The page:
The East Coast Chamber Orchestra, also called ECCO, has always been about the love of music.
“Our ideals were to be the kind of group that could get together three times a year and make beautiful music,” said cellist Danield McDonough, one of the group’s founding members. “Whether we’re in the red or black, we don’t really care. Music and money don’t mix. It was more a chance to get together with people we admire and can learn from and make great music and share that passion with an audience.”
On Sunday, ECCO will make its second appearance at Union College’s Memorial Chapel as part of the 37th International Festival of Chamber Music. The program, which will include works by Mozart, von Biber, Bartok, Piazzolla and Grieg, will not be repeated in 2009. Instead, next month ECCO begins a new program for its handful of concerts throughout the rest of the year and into early 2010, McDonough said.
East Coast Chamber Orchestra
WHEN: 3 p.m. Sunday
WHERE: Union College Memorial Chapel
HOW MUCH: $20, $10
MORE INFO: 388-6080
The reason for that is because the up to 25 members on its roster — it will use 18 strings on Sunday — must take a week off from their regular jobs, which include orchestral and college posts, tours and freelance schedules, to rehearse and decide on the repertoire. And most take the week without pay, he said.
“Everyone has sacrificed a lot,” McDonough said.
This is nothing new for ECCO’s members.
Eight years ago, a few string players, most of them recent conservatory graduates, met and discussed the idea of founding a small conductor-less string orchestra, whose personnel would be all those people they wanted to play with and which would be run democratically.
“We knew there would be no money, but thought it would be really fun,” McDonough said.
Just a few calls
They made calls to friends and colleagues, many of whom had been competition winners, participants at the Marlboro Music Festival, members of such groups as Time for Three, the Silk Road Ensemble and the Metamorphosen Ensemble, and current or past members of the Boston, Philadelphia or Chicago symphonies. They eventually attracted 18 string players “from all over” who agreed to come to Philadelphia to rehearse in a church that donated its space. Those from out of town paid their own ways.
“It was very bohemian. We were crashing at each other’s apartments,” McDonough said. “But it was so great. There was no hierarchy, no rules, only free form. We were just playing and talking, getting into the music.”
One of the first hurdles was to find repertoire for that size ensemble. There were only a few works like Tchaikovsky’s Serenade. So the musicians got imaginative, he said, and started doing research in libraries and even on iTunes, and made arrangements of Bach’s Chorales.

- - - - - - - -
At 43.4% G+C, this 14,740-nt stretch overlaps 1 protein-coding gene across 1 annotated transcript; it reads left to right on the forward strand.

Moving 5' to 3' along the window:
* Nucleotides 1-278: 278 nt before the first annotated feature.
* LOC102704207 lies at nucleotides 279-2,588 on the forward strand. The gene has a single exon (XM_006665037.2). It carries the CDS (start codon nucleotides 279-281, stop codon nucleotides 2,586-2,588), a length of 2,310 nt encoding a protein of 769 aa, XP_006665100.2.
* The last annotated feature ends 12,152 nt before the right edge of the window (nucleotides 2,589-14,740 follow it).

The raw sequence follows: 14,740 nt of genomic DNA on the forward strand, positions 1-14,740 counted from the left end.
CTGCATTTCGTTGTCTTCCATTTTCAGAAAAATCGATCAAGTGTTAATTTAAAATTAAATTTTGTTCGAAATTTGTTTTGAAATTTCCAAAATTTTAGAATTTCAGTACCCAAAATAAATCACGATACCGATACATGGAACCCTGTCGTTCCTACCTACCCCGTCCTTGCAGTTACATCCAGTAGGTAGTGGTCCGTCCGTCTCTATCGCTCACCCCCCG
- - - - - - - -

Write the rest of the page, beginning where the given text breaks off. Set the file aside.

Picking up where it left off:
“The Bach taught us how to move the orchestra forward. It was like a laboratory working with different leaders,” McDonough said. “It took us three hours to rehearse one movement. We’d start at 9 a.m. and leave at 9 p.m. with breaks for lunch and coffee. There was so much enthusiasm.”
ECCO played its first concert at the church and did one other concert in the first year. However, without someone with financial savvy and organization to help develop the group, this might have been it. But many of the players were already under management through their regular jobs. One of the musicians contacted Frank Salomon Associates in New York City.
“Frank saw the potential of the orchestra before we were together for long. He saw from the repertoire we did, that it would work,” McDonough said. “He took a chance and took us on as a special project.”
Over the next two years, Salomon booked concerts that got rave reviews. In 2004, Salomon spotlighted the group in its New York City debut at his annual Town Hall Presents concert. It has since played there two more times. In 2006, ECCO made a debut U.S. tour, which included the Kennedy Center, and in 2007 debuted at the Seoul Music Festival and Academy in Korea.
In 2003, ECCO’s rehearsal space issues were resolved. A patron donated his Virginia farm for a week where ECCO could rehearse, talk about music and life, and set the programs for the year without any distractions, McDonough said.
ECCO continues to use the same rehearsal methods it did when it first began: There are no specific seatings as all chair positions rotate; rather than have only the principal players talk, anyone with something to say, can; repertoire suggestions come from everyone and are then weeded out by vote and given a program order. An e-mail tree is set in motion for any rehearsal alerts.
“Everyone pitches in,” McDonough said.
Today, ECCO still maintains a contagious kind of enthusiasm. McDonough said he believes this is partially because of the group’s freeflow organization. Unlike orchestras or string quartets where each player has a specific part to play, ECCO’s democratic arrangement allows everyone the choice to play a solo or in harmony.
“Who sits where just happens,” he said. “It’s like a giant amoeba that has no one steering it. There’s no bashing of egos. It never feels like there’s a leader even when there’s a solo in the music. The place where you’re sitting doesn’t matter. We all have this goal to make beautiful music.”